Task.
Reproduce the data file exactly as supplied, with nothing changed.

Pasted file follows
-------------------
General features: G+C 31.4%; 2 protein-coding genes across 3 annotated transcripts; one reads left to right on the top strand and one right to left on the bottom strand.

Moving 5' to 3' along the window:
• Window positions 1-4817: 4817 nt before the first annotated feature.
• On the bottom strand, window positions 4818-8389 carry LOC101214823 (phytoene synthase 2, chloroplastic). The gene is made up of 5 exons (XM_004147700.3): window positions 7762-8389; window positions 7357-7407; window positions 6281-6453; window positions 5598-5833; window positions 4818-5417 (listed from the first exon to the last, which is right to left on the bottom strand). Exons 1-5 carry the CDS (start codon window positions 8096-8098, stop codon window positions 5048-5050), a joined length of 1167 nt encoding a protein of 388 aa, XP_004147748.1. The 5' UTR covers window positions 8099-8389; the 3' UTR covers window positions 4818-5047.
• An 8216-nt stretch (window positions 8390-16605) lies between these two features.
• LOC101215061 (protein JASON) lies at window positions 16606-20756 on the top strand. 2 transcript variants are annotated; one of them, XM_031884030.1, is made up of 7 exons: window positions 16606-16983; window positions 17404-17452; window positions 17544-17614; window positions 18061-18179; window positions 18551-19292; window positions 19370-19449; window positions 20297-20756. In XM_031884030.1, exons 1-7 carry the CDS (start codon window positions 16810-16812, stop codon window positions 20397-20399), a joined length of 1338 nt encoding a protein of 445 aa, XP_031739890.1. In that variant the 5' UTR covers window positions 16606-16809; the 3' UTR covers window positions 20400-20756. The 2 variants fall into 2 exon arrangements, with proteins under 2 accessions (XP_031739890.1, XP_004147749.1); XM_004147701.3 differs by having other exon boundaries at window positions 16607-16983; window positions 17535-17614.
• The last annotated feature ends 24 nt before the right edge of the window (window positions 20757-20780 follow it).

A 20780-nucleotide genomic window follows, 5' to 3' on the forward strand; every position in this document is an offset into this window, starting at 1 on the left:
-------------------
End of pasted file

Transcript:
General features: G+C 31.4%; 2 protein-coding genes across 3 annotated transcripts; one reads left to right on the top strand and one right to left on the bottom strand.

Moving 5' to 3' along the window:
• Window positions 1-4817: 4817 nt before the first annotated feature.
• On the bottom strand, window positions 4818-8389 carry LOC101214823 (phytoene synthase 2, chloroplastic). The gene is made up of 5 exons (XM_004147700.3): window positions 7762-8389; window positions 7357-7407; window positions 6281-6453; window positions 5598-5833; window positions 4818-5417 (listed from the first exon to the last, which is right to left on the bottom strand). Exons 1-5 carry the CDS (start codon window positions 8096-8098, stop codon window positions 5048-5050), a joined length of 1167 nt encoding a protein of 388 aa, XP_004147748.1. The 5' UTR covers window positions 8099-8389; the 3' UTR covers window positions 4818-5047.
• An 8216-nt stretch (window positions 8390-16605) lies between these two features.
• LOC101215061 (protein JASON) lies at window positions 16606-20756 on the top strand. 2 transcript variants are annotated; one of them, XM_031884030.1, is made up of 7 exons: window positions 16606-16983; window positions 17404-17452; window positions 17544-17614; window positions 18061-18179; window positions 18551-19292; window positions 19370-19449; window positions 20297-20756. In XM_031884030.1, exons 1-7 carry the CDS (start codon window positions 16810-16812, stop codon window positions 20397-20399), a joined length of 1338 nt encoding a protein of 445 aa, XP_031739890.1. In that variant the 5' UTR covers window positions 16606-16809; the 3' UTR covers window positions 20400-20756. The 2 variants fall into 2 exon arrangements, with proteins under 2 accessions (XP_031739890.1, XP_004147749.1); XM_004147701.3 differs by having other exon boundaries at window positions 16607-16983; window positions 17535-17614.
• The last annotated feature ends 24 nt before the right edge of the window (window positions 20757-20780 follow it).

A 20780-nucleotide genomic window follows, 5' to 3' on the forward strand; every position in this document is an offset into this window, starting at 1 on the left: